dcsimg

More money for school: 5 tips for appealing your financial aid award

In a recent study from Maguire Associates and Fastweb.com, thirty-three percent of students who preferred a public education, but enrolled in a private college instead, appealed the initial financial aid offer from their college of choice. As a result, 45 percent received more aid.

Subject

"The fact that some students would switch from preferring public colleges to enrolling at a non-profit college was a bit surprising until we analyzed the data to discover that most of the students who switched got generous financial aid packages that came close to equalizing the bottom line cost," says Mark Kantrowitz, publisher of Fastweb.com and FinAid.org.

Cost and quality seem to be the primary drivers of college choice, especially among the students who switched in either direction, notes Kantrowitz.

"Students who switched to public colleges did so because they couldn't afford the more expensive private non-profit colleges," he says. "The percentage getting an adjustment was a bit higher than I expected, but it is consistent with more students demonstrating increased financial need due to parents losing jobs.

Schools.com chatted with some experts who offered advice on how to squeeze those extra dollars from the schools of your choice.

 

Be honest and polite--never challenge an award.

Tip #1: Be honest and polite--never challenge an award.

A financial aid appeal is often mistaken for negotiation. Kantrowitz says it's not like a car dealership, where bluff and bluster can get you a better deal. The process is driven by documentation and information, not smoke and mirrors.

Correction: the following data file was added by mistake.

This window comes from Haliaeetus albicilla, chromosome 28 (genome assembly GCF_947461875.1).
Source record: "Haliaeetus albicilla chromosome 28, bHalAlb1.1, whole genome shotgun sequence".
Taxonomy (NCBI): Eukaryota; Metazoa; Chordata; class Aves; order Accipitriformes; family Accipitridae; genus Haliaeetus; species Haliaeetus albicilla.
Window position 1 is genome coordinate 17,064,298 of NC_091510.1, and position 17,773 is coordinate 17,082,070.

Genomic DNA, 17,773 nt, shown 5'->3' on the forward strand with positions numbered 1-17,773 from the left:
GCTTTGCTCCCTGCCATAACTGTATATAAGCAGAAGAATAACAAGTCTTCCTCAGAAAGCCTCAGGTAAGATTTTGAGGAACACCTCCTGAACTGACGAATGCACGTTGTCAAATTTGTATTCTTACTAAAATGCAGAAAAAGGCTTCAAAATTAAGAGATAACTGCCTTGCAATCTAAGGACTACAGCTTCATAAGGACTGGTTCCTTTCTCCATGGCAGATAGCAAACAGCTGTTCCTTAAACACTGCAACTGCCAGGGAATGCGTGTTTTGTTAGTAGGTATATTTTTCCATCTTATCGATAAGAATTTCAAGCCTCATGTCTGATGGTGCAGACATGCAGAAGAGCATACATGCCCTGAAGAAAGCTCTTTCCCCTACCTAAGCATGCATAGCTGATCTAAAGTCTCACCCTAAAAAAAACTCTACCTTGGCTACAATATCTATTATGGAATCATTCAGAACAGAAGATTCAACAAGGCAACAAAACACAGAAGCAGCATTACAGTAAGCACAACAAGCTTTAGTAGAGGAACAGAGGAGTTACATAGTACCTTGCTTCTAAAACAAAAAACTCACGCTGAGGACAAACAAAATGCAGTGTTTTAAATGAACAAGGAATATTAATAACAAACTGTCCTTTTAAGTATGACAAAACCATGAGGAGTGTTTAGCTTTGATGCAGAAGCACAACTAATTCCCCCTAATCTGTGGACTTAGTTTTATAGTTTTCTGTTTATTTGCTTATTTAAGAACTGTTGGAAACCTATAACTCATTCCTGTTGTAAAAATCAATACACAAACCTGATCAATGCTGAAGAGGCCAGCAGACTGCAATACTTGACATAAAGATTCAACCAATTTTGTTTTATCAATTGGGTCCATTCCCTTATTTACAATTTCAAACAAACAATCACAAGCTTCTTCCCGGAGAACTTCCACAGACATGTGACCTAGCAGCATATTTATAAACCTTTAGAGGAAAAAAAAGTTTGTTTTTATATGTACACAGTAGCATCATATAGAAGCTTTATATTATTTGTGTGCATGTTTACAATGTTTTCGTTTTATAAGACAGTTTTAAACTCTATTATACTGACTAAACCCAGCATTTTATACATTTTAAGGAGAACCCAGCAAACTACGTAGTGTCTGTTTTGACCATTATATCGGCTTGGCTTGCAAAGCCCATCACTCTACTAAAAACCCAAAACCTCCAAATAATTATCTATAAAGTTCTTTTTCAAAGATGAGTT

"Also, be honest, as the college financial aid administrator is less likely to grant an adjustment if he or she thinks you are attempting to game the system," he says.

Remember, too, that the colleges have the authority to request whatever information they want in order to consider an appeal, adds Kantrowitz.

"This includes asking for several years of prior tax returns, requiring you to file IRS Form 4506T to get the data directly from the IRS, and requiring you to file an amended federal income tax return if there's a discrepancy between the information on the FAFSA and 1040."

Work directly with your admissions counselor.

Tip #2: Work directly with your admissions counselor.

It's always in your best interest to develop a relationship with your admissions counselor or another contact person at the university who can go to bat for you and assist in your appeal.